A patient safety charity has alleged that around three quarters of NHS trusts have failed to comply with at least one patient safety alert issued by the National Patient Safety Agency.
In a report compiled from Freedom of Information Act requests, Action against Medical Accidents also showed that 80 NHS trusts have not complied with 10 or more alerts, 35 of which were foundation trusts.
One trust, University Hospitals of Coventry and Warwickshire NHS Trust, had not complied with 70% (37) of the alerts and two others – Lewisham Hospital NHS Trust and Greenwich Teaching PCT – failed to comply with 58% (31) by the end of December 2009.
Eighty one hospitals had failed to confirm that they had acted on an alert covering painkilling medicines and 25 trusts had not confirmed compliance with an NPSA notice designed to reduce the risk of patients falling out of bed.
The NPSA’s director of patient safety, Dr Suzette Woodward, said: “We acknowledge the main findings within AvMA’s report.
“Delivering high quality and safe services to patients is the top priority of the NHS and the NPSA. It is vital therefore that all NHS organisations comply with these alerts to ensure the highest levels of safety for all their patients.”
In November, E-Health Insider showed that around 70% of trusts had not implemented standarised patient wristbands under an alert that required them to print demographic details on wristbands by July 2009.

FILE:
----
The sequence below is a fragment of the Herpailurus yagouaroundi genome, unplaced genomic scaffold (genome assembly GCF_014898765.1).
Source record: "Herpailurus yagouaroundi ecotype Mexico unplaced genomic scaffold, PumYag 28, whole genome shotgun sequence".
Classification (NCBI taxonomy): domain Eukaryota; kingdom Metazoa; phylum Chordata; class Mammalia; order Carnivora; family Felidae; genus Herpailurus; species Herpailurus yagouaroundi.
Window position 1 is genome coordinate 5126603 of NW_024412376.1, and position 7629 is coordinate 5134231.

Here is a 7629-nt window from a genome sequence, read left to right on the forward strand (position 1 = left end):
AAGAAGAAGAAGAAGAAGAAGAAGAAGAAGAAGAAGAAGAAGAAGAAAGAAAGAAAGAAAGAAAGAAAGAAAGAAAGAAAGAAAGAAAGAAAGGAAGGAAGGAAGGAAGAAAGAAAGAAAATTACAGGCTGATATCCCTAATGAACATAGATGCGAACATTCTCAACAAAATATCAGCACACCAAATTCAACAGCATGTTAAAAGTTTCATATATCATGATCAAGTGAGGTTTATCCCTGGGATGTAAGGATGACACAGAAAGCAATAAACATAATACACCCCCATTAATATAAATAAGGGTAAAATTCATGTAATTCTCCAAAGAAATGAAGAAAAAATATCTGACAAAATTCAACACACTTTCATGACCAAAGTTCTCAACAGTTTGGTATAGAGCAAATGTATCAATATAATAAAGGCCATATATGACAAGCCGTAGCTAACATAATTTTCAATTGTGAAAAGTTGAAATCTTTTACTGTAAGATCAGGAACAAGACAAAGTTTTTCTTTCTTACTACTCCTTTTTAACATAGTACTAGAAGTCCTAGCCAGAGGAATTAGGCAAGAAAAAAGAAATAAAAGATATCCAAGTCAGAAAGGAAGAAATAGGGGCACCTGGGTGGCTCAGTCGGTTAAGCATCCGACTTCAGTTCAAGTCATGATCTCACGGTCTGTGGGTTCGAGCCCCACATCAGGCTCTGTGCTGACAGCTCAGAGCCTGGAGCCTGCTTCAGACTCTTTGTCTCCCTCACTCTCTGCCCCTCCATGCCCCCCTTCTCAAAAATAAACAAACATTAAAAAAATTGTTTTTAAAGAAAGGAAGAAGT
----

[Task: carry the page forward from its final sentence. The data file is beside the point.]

The alert said that over a one year period, more than 24,382 patients received the wrong care and at least 2,900 of these related to poorly written wristbands and their use.
AvMa pointed out that trusts are supposed to report to the Central Alert System when they have completed the actions recommended in an alert, but there is no system for monitoring compliance. Its chief executive, Peter Walsh, said this was "complacent."
Unison, the UK’s largest public sector union, responded to the report by calling for the foundation trust regulator, Monitor, to do more about breaches of patient safety.
Karen Jennings, head of health for Unison, said: “The National Patient Safety Agency issue these alerts for very good reasons and it is clear more needs to be done to monitor trust compliance and restore public confidence. The move to more ‘light touch’ regulation isn’t appropriate in the NHS.”